George Faillace (1937–2020)
2020 December 4
It was with great sadness that I learned of the passing of long-time BAA member, friend and fellow observer, George Faillace.
George, who was born in Colombia, was educated in New England from 1947, first attending boarding school before gaining his bachelor’s degree in civil engineering at MIT in 1958. After returning to his home town of Barranquilla he became restless and in 1962 decided to follow his interests, embarking upon an MSc in soil mechanics at the University of Birmingham. It was here he met his wife-to-be, Barbara, a modern languages student at the University. Following graduation, George became a consultant for a San Francisco-based company, working out of their offices both there and in Chicago. He helped set up their Madrid office, where his native Spanish was vital to this new venture.
By the early 1970s George was again getting restless, and with a wife and three children to support, he embarked upon an MBA at Northwestern University’s Kellogg School of Management whilst gaining some income from teaching at the University of Illinois and helping Barbara return to her career in teaching. In 1976 George was hired as a senior manager at the Washington-based World Bank, utilising his skills in engineering and finance while travelling and working through Central and South America and West Africa.
Taking early retirement from the bank in 1992, George and Barbara returned to the UK and he took up a consultancy role for the European Bank for Reconstruction & Development. Retiring from the EBRD in 2007 allowed George time to rekindle his childhood enthusiasm for mathematics and astronomy through courses at the Open University, gaining a degree in astronomy in 2012. He was also now able to follow his other love, that of sailing the Mediterranean with a past colleague from the World Bank.
George joined the BAA in 2003 and quickly teamed up with Richard Miles. Richard recalls: ‘Few people are as inquisitive and interested in trying to understand the nature of things and how they work as George was. He, for instance, decided to widen his knowledge of civil engineering by taking an MSc in soil mechanics and it was that formal qualification that led to the start of our friendship in 2008, as we embarked on trying to apply some of what George knew to the mechanics of comet nuclei and the possibility that beneath a thin crust, liquids wetted the dusty matrix in places. This collaboration eventually led to our jointly authoring a paper in the solar system journal Icarus, entitled ‘On liquid phases in cometary nuclei’, published in 2012.’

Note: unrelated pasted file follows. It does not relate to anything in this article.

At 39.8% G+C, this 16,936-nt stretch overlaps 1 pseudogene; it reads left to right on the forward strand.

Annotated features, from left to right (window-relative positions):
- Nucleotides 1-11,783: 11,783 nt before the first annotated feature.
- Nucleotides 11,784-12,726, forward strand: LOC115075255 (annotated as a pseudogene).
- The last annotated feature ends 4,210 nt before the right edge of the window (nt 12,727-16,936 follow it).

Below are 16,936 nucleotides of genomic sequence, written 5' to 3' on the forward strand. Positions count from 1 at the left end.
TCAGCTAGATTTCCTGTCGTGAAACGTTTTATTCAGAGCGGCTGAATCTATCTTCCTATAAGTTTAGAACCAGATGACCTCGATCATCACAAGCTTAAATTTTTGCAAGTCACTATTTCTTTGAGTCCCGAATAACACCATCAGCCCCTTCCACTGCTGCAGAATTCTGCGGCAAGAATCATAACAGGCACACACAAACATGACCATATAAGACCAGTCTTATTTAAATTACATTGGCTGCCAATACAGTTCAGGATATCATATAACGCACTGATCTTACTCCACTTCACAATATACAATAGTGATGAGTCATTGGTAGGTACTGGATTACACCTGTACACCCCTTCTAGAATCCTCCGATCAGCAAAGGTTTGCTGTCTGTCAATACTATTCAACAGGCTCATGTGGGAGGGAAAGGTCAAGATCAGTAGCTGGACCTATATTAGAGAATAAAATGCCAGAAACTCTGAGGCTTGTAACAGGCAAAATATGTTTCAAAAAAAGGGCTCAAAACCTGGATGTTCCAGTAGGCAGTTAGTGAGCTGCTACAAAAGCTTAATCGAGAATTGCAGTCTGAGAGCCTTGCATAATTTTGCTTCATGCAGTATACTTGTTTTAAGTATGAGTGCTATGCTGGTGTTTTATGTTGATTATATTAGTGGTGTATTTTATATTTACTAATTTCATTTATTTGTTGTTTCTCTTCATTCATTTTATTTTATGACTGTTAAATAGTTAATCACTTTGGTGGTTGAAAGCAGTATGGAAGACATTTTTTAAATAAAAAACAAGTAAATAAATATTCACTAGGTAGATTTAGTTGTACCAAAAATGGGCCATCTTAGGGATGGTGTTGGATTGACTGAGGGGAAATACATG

It was through the Open University that I first met George in 2010 when we, the Altair Group, worked on a project observing the binary TW CrB using the University’s robotic telescope in Majorca. Working through those long nights I found another side to George, his dry sense of humour apparent as we reflected on the state of our world. We continued to work closely together, investigating the possibility of exoplanets orbiting nearby eclipsing binary stars until his sudden death earlier this year. During his BAA membership, George co-authored some fourteen papers. Many were published in the BAA Journal, with others in Astronomy & Astrophysics and the Astronomical Journal.
In parallel with his strong desire to understand the physics of astronomy, George had a passion for observing. Both he and Richard Miles had a foray into setting up a robotic telescope in La Palma. Although this did not materialise, he was successful in building observatories at his Oxfordshire home. I have lasting memories of George leaving Burlington House after a BAA meeting, strolling through Mayfair on a sunny afternoon to the Lansdowne Club where he was a member, and reflecting on life over dinner aided with a bottle of Nuits-Saint-Georges.
George, who died peacefully on 2020 March 19 aged 83, was the loving husband of Barbara, beloved father of Richard, Mimi and Daniel and devoted grandfather to Felix, Sabrina, Isabella and Ruby.
(Image by Dr Richard Miles)
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